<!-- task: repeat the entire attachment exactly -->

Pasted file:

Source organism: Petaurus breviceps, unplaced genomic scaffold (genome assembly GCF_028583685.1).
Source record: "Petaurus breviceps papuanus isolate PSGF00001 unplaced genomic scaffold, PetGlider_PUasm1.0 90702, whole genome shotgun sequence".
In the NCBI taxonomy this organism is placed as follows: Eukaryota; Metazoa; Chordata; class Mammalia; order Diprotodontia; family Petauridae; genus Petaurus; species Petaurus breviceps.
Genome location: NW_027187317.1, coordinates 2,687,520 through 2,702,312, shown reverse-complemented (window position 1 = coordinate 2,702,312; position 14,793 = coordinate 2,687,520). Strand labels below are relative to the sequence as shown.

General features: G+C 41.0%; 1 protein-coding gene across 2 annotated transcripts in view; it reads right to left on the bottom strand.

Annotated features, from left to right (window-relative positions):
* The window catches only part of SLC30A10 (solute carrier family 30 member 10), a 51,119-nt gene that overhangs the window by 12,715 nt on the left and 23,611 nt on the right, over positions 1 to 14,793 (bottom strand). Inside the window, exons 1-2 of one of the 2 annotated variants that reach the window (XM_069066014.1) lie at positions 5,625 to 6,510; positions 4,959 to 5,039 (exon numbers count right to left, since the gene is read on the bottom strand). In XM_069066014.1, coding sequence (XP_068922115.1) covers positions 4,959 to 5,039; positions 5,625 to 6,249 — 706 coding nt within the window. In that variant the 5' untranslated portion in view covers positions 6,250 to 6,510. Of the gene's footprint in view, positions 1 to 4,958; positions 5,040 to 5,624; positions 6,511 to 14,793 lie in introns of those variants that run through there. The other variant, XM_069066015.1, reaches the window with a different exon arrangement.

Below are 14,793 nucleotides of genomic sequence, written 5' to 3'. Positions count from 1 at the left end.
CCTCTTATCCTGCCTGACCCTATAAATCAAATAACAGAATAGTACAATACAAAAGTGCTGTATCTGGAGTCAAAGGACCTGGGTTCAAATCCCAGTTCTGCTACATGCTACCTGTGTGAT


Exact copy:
Source organism: Petaurus breviceps, unplaced genomic scaffold (genome assembly GCF_028583685.1).
Source record: "Petaurus breviceps papuanus isolate PSGF00001 unplaced genomic scaffold, PetGlider_PUasm1.0 90702, whole genome shotgun sequence".
In the NCBI taxonomy this organism is placed as follows: Eukaryota; Metazoa; Chordata; class Mammalia; order Diprotodontia; family Petauridae; genus Petaurus; species Petaurus breviceps.
Genome location: NW_027187317.1, coordinates 2,687,520 through 2,702,312, shown reverse-complemented (window position 1 = coordinate 2,702,312; position 14,793 = coordinate 2,687,520). Strand labels below are relative to the sequence as shown.

General features: G+C 41.0%; 1 protein-coding gene across 2 annotated transcripts in view; it reads right to left on the bottom strand.

Annotated features, from left to right (window-relative positions):
* The window catches only part of SLC30A10 (solute carrier family 30 member 10), a 51,119-nt gene that overhangs the window by 12,715 nt on the left and 23,611 nt on the right, over positions 1 to 14,793 (bottom strand). Inside the window, exons 1-2 of one of the 2 annotated variants that reach the window (XM_069066014.1) lie at positions 5,625 to 6,510; positions 4,959 to 5,039 (exon numbers count right to left, since the gene is read on the bottom strand). In XM_069066014.1, coding sequence (XP_068922115.1) covers positions 4,959 to 5,039; positions 5,625 to 6,249 — 706 coding nt within the window. In that variant the 5' untranslated portion in view covers positions 6,250 to 6,510. Of the gene's footprint in view, positions 1 to 4,958; positions 5,040 to 5,624; positions 6,511 to 14,793 lie in introns of those variants that run through there. The other variant, XM_069066015.1, reaches the window with a different exon arrangement.

Below are 14,793 nucleotides of genomic sequence, written 5' to 3'. Positions count from 1 at the left end.
CCTCTTATCCTGCCTGACCCTATAAATCAAATAACAGAATAGTACAATACAAAAGTGCTGTATCTGGAGTCAAAGGACCTGGGTTCAAATCCCAGTTCTGCTACATGCTACCTGTGTGAT